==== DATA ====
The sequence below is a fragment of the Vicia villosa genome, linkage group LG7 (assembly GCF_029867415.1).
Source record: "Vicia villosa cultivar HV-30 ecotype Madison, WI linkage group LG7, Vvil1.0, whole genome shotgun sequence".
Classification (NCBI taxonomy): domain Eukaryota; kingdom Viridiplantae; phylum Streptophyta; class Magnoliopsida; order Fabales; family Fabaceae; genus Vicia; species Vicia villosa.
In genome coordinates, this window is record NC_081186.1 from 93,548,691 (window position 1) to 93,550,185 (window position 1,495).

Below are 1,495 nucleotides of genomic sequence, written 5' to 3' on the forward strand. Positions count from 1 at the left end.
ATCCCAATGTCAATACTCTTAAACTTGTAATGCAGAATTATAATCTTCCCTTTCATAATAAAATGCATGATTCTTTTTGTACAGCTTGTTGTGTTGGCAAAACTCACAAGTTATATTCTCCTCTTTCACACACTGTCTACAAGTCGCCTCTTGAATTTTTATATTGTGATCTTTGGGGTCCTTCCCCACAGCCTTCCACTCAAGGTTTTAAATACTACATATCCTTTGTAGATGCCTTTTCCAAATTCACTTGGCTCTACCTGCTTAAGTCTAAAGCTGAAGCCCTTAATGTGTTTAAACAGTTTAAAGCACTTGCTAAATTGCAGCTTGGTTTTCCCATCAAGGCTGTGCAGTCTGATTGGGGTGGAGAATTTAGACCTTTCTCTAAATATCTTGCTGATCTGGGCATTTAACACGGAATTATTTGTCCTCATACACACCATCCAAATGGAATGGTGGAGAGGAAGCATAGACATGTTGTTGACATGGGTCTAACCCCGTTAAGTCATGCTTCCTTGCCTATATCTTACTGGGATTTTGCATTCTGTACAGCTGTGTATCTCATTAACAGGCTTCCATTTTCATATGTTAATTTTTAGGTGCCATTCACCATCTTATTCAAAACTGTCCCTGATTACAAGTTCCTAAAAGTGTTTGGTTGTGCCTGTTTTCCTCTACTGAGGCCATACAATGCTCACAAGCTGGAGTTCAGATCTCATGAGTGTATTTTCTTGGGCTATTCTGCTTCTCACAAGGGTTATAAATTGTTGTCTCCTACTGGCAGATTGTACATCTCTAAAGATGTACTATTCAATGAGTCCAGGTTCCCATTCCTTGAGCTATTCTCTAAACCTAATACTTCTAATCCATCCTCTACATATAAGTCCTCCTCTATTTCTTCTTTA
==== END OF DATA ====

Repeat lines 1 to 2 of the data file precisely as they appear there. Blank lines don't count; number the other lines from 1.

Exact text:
The sequence below is a fragment of the Vicia villosa genome, linkage group LG7 (assembly GCF_029867415.1).
Source record: "Vicia villosa cultivar HV-30 ecotype Madison, WI linkage group LG7, Vvil1.0, whole genome shotgun sequence".